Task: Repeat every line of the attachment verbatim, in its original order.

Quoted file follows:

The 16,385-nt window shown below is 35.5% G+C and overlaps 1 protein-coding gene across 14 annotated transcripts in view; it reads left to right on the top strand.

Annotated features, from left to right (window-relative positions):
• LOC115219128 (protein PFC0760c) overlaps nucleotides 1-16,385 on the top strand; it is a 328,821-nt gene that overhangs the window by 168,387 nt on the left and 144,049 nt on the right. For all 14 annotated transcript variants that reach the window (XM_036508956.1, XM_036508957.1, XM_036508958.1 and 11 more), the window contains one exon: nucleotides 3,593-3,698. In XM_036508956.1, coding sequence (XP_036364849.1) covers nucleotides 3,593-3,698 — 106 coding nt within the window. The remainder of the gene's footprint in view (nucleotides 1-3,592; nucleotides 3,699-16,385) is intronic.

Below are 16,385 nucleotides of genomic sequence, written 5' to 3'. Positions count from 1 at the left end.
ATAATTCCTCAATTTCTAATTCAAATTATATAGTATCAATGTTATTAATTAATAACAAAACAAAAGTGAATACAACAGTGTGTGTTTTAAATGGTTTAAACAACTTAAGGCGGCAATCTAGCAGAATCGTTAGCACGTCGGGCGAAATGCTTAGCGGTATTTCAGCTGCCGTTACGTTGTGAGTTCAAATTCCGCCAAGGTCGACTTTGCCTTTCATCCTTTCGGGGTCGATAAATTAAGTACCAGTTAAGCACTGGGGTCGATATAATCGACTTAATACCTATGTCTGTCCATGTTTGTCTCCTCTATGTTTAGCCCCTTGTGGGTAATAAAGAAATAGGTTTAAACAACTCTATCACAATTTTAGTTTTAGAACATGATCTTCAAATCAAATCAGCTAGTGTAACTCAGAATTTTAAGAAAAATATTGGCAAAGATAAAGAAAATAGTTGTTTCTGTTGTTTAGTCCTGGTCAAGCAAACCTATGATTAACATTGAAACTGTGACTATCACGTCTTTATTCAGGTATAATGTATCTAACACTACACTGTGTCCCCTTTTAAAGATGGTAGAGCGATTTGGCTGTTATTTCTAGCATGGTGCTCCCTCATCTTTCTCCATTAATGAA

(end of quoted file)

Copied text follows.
The 16,385-nt window shown below is 35.5% G+C and overlaps 1 protein-coding gene across 14 annotated transcripts in view; it reads left to right on the top strand.

Annotated features, from left to right (window-relative positions):
• LOC115219128 (protein PFC0760c) overlaps nucleotides 1-16,385 on the top strand; it is a 328,821-nt gene that overhangs the window by 168,387 nt on the left and 144,049 nt on the right. For all 14 annotated transcript variants that reach the window (XM_036508956.1, XM_036508957.1, XM_036508958.1 and 11 more), the window contains one exon: nucleotides 3,593-3,698. In XM_036508956.1, coding sequence (XP_036364849.1) covers nucleotides 3,593-3,698 — 106 coding nt within the window. The remainder of the gene's footprint in view (nucleotides 1-3,592; nucleotides 3,699-16,385) is intronic.

Below are 16,385 nucleotides of genomic sequence, written 5' to 3'. Positions count from 1 at the left end.
ATAATTCCTCAATTTCTAATTCAAATTATATAGTATCAATGTTATTAATTAATAACAAAACAAAAGTGAATACAACAGTGTGTGTTTTAAATGGTTTAAACAACTTAAGGCGGCAATCTAGCAGAATCGTTAGCACGTCGGGCGAAATGCTTAGCGGTATTTCAGCTGCCGTTACGTTGTGAGTTCAAATTCCGCCAAGGTCGACTTTGCCTTTCATCCTTTCGGGGTCGATAAATTAAGTACCAGTTAAGCACTGGGGTCGATATAATCGACTTAATACCTATGTCTGTCCATGTTTGTCTCCTCTATGTTTAGCCCCTTGTGGGTAATAAAGAAATAGGTTTAAACAACTCTATCACAATTTTAGTTTTAGAACATGATCTTCAAATCAAATCAGCTAGTGTAACTCAGAATTTTAAGAAAAATATTGGCAAAGATAAAGAAAATAGTTGTTTCTGTTGTTTAGTCCTGGTCAAGCAAACCTATGATTAACATTGAAACTGTGACTATCACGTCTTTATTCAGGTATAATGTATCTAACACTACACTGTGTCCCCTTTTAAAGATGGTAGAGCGATTTGGCTGTTATTTCTAGCATGGTGCTCCCTCATCTTTCTCCATTAATGAA